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The role of Cryptochrome in Regulatory T cell development and function

  • Author(s): Mack, Lauren Aliyah
  • Advisor(s): Zheng, Ye
  • et al.
Abstract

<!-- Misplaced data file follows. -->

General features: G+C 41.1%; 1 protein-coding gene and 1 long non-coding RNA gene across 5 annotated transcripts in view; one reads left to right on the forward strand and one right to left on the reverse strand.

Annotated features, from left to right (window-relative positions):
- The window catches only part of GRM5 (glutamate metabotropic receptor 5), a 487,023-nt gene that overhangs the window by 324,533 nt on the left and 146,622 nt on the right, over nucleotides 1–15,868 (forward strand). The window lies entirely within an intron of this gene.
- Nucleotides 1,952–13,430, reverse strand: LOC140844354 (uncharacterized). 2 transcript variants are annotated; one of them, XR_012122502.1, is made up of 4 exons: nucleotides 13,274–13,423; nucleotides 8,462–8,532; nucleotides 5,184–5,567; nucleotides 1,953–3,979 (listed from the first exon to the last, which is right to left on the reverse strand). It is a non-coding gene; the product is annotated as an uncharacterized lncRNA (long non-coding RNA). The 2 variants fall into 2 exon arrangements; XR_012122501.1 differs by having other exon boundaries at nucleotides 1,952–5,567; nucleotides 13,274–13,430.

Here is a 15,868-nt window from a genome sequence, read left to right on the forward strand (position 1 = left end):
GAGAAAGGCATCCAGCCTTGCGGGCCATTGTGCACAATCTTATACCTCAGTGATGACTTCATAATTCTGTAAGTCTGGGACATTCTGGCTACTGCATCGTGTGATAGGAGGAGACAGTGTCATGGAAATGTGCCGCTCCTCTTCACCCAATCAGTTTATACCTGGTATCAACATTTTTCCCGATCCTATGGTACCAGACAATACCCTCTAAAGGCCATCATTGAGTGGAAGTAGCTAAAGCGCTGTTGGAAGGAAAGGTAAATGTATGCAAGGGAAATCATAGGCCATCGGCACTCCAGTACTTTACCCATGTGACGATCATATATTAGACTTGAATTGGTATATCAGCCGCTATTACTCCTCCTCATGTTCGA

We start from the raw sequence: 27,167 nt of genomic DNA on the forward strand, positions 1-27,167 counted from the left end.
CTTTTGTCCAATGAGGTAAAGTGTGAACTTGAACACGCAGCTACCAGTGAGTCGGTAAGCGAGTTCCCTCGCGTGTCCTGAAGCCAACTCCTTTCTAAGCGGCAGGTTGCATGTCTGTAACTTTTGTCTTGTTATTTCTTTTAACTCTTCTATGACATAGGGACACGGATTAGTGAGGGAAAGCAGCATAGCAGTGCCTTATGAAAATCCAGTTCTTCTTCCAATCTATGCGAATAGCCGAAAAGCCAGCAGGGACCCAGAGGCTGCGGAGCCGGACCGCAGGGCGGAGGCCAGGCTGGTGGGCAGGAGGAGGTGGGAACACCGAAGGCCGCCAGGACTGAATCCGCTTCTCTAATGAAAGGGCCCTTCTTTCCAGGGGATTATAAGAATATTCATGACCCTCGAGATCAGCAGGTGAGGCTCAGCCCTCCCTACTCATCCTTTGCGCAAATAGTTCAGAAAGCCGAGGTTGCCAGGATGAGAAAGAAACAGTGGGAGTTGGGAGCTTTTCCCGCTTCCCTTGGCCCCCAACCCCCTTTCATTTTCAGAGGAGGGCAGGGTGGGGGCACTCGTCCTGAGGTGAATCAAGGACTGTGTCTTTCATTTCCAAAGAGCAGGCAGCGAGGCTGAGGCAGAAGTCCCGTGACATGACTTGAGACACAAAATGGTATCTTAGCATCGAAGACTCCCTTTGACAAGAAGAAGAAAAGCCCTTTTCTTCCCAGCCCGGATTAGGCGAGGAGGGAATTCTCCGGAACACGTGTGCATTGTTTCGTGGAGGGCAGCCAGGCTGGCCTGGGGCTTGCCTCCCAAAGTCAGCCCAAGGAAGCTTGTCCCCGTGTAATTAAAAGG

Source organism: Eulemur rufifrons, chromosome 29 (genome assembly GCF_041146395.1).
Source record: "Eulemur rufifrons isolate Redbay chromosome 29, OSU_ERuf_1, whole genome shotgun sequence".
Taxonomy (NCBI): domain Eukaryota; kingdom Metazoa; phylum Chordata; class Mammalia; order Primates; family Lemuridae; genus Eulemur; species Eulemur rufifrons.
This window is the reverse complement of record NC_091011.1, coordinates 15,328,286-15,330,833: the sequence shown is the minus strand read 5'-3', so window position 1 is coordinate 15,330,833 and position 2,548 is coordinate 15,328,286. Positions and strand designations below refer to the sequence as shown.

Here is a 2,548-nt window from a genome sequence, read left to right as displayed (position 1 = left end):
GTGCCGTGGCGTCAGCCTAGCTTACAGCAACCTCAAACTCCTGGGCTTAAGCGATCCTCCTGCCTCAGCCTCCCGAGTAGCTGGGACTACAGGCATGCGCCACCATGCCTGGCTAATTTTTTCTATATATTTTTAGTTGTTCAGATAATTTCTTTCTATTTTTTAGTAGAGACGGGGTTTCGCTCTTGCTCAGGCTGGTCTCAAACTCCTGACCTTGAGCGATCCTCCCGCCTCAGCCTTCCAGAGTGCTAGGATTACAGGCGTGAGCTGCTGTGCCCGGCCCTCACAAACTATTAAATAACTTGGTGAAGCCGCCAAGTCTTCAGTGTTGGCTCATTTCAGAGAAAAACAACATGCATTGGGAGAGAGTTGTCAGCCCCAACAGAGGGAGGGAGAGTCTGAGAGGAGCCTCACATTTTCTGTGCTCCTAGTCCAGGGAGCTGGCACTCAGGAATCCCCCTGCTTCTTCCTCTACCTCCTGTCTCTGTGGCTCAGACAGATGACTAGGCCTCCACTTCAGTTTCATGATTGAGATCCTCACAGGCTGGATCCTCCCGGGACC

Circadian rhythms are physiological processes that occur with a repeated period (in humans around 24 hours) that coordinate internal physiology with external stimuli. These changes are coordinated by a molecular transcriptional-translational feedback loop that includes high amplitude fluctuations in activity and expression of key molecular components. Several lines of evidence have indicated that the circadian clock may play a role in inflammation and immunity. A diurnal difference in the adaptive immune response has been observed suggesting it is influenced by the circadian clock. However, studies have not yet been done about the circadian regulation of regulatory T cells (Tregs), which are an essential immune cell required for maintaining immune homeostasis. Tregs are a suppressive subset of effector CD4+ T cells expressing the transcription factor Foxp3, which are essential for preventing the development of autoimmune responses. Here we identified Cryptochrome (Cry), the main circadian transcriptional repressor, has important for Treg development and function. Cry deficiency in Tregs resulted in a marked competitive disadvantage in homeostatic proliferation compared to their wildtype Treg counterparts. This demonstrated that cryptochromes are required for optimal peripheral homeostasis of Tregs. Furthermore we identified Cry as important for Treg function; Cry deficient Tregs have compromised suppressive capacity both in vitro and in vivo. Mice with Cry deficient Tregs developed symptoms of immunopathology due to increased activation of CD4+ and CD8+ T cells as well as increased Interferon gamma (IFN-g) production by CD4+ T cells. RNA sequencing revealed the biological processes that were the most significantly altered in CryDKO Tregs; processes involved in rhythmic processes and mitochondrial respiration. Further analysis revealed that CryDKO Tregs had increased mitochondrial respiratory capacity resulting from increased mitochondrial membrane potential. These results have identified a novel component necessary for Treg cell homeostasis and reveals that there are many more complexities waiting to be discovered in Treg biology in regards to the role of the circadian clock and cellular metabolism.

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